Ladies and Gentlemen,
I‘d planned to speak to you tonight to report on the state of the Union,
but the events of earlier today have led me to change those plans.
Today is a day for mourning and remembering. Nancy and I are pained to
the core by the tragedy of the shuttle Challenger.
We know we share this pain with all of the people of our country. This
is truly a national loss.
Nineteen years ago, almost to the day, we lost three astronauts in a
terrible accident on the ground.
But, we‘ve never lost an astronaut in flight. We‘ve never had a tragedy
And perhaps we‘ve forgotten the courage it took for the crew of the
But they, the Challenger Seven, were aware of the dangers, but overcame
them and did their jobs brilliantly.
We mourn seven heroes: Michael Smith, Dick Scobee, Judith Resnik, Ronald
McNair, Ellison Onizuka, Gregory Jarvis, and Christa McAuliffe.
We mourn their loss as a nation together.
For the families of the seven, we cannot bear, as you do, the full
impact of this tragedy.
But we feel the loss, and we‘re thinking about you so very much.
Your loved ones were daring and brave, and they had that special grace,
that special spirit that says, “Give me a challenge, and I‘ll meet it
They had a hunger to explore the universe and discover its truths. They
wished to serve, and they did. They served all of us.
We‘ve grown used to wonders in this century.
It‘s hard to dazzle us. But for twenty-five years the United States
space program has been doing just that.
We‘ve grown used to the idea of space, and, perhaps we forget that we‘ve
only just begun.
We‘re still pioneers.
They, the members of the Challenger crew, were pioneers.
And I want to say something to the schoolchildren of America who were
watching the live coverage of the shuttle‘s take-off.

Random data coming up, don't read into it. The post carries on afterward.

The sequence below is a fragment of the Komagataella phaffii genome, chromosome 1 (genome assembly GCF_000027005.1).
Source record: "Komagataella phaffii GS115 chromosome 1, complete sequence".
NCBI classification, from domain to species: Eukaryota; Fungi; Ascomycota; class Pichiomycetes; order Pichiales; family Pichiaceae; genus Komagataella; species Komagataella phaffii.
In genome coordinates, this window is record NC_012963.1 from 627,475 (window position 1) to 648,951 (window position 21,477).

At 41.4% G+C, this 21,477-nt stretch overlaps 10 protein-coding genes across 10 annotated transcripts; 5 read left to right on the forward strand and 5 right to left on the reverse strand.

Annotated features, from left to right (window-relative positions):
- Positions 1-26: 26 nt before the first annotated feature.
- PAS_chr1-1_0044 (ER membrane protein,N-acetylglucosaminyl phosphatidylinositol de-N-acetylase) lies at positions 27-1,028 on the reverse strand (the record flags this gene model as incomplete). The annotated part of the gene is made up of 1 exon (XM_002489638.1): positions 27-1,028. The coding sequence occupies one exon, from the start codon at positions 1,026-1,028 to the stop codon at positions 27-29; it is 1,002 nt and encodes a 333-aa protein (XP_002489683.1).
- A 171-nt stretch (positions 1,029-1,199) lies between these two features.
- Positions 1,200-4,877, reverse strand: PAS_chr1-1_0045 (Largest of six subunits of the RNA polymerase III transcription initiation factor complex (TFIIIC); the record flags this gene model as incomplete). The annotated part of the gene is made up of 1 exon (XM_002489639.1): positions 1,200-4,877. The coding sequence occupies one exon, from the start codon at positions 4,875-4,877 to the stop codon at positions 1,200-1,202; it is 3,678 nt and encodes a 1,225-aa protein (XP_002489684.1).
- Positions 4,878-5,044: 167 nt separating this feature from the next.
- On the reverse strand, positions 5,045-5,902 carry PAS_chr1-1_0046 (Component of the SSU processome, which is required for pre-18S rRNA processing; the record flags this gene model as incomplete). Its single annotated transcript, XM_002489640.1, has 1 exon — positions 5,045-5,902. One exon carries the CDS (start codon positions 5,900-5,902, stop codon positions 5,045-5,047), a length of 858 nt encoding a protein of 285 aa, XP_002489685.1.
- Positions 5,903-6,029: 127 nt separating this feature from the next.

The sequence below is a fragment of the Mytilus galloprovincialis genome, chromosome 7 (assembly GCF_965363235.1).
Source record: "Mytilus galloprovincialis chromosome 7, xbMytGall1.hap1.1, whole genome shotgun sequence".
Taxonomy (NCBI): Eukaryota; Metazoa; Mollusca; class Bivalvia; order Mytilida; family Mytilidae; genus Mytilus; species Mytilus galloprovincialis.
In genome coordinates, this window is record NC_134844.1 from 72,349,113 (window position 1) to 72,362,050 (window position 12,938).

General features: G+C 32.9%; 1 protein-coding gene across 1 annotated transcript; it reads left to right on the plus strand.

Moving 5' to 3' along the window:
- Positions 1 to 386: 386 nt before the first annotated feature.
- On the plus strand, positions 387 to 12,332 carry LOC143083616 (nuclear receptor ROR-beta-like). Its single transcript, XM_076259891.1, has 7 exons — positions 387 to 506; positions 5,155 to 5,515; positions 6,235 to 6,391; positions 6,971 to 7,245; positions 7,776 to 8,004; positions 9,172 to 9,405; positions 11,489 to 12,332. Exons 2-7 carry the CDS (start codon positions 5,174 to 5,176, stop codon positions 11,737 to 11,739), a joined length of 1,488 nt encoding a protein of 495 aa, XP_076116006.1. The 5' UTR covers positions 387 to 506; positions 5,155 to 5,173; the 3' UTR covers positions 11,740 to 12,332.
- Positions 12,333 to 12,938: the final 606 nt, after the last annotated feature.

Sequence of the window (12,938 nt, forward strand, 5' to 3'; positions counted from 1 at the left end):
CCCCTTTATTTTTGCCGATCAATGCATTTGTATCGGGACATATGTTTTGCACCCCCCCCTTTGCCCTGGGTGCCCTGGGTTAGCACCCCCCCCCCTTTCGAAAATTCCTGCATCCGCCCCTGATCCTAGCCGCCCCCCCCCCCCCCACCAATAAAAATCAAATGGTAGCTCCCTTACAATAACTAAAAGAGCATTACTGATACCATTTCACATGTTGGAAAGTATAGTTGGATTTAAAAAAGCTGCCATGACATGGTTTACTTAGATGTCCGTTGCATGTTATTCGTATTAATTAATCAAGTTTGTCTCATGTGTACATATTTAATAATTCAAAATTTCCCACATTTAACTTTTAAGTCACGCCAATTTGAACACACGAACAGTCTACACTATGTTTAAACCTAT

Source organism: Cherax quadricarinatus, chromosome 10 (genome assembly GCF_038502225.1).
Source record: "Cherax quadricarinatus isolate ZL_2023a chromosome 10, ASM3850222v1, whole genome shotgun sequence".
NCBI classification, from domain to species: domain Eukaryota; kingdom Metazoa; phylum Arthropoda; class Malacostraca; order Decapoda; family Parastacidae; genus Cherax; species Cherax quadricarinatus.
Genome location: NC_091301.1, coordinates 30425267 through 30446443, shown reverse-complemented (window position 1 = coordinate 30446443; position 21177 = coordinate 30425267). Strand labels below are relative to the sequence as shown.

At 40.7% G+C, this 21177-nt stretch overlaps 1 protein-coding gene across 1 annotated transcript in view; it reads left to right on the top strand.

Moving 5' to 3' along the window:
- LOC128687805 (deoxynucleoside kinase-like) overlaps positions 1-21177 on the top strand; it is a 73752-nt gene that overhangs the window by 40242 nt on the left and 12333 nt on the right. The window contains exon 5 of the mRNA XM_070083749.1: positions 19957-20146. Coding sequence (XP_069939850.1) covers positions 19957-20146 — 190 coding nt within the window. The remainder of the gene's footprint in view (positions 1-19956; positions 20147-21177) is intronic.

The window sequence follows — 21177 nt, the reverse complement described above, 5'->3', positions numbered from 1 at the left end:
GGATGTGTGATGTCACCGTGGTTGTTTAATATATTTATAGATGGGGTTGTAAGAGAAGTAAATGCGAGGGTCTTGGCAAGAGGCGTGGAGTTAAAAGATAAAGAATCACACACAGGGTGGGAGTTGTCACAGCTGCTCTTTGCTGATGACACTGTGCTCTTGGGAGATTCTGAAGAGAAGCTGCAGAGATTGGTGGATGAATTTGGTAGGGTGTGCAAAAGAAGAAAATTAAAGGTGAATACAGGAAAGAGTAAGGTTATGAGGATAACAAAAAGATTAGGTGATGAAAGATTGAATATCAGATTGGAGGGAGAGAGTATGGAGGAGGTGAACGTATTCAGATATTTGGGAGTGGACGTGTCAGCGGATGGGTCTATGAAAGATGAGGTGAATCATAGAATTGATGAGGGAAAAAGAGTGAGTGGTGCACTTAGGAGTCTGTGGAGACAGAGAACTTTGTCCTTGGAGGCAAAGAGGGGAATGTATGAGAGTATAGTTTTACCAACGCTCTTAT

I know it‘s hard to understand, but sometimes painful things like this
It‘s all part of the process of exploration and discovery.
It‘s all part of taking a chance and expanding man‘s horizons.
The future doesn‘t belong to the fainthearted; it belongs to the brave.
The Challenger crew was pulling us into the future, and we‘ll continue
to follow them.
I‘ve always had great faith in and respect for our space program.
And what happened today does nothing to diminish it. We don‘t hide our
We don‘t keep secrets and cover things up. We do it all up front and in
That‘s the way freedom is, and we wouldn‘t change it for a minute.
We‘ll continue our quest in space.
There will be more shuttle flights and more shuttle crews and, yes, more
volunteers, more civilians, more teachers in space.
Nothing ends here; our hopes and our journeys continue.
I want to add that I wish I could talk to every man and woman who works
for NASA, or who worked on this mission and tell them:
“Your dedication and professionalism have moved and impressed us for
decades. And we know of your anguish. We share it.”
There‘s a coincidence today.
On this day 390 years ago, the great explorer Sir Francis Drake died
aboard ship off the coast of Panama. In his lifetime the great frontiers
were the oceans, and a historian later said,
“He lived by the sea, died on it, and was buried in it.” Well, today, we
can say of the Challenger crew: Their dedication was, like Drake‘s,
The crew of the space shuttle Challenger honored us by the manner in
which they lived their lives.
We will never forget them, nor the last time we saw them, this morning,
as they prepared for their journey and waved goodbye and “slipped the
surly bonds of earth” to “touch the face of God.”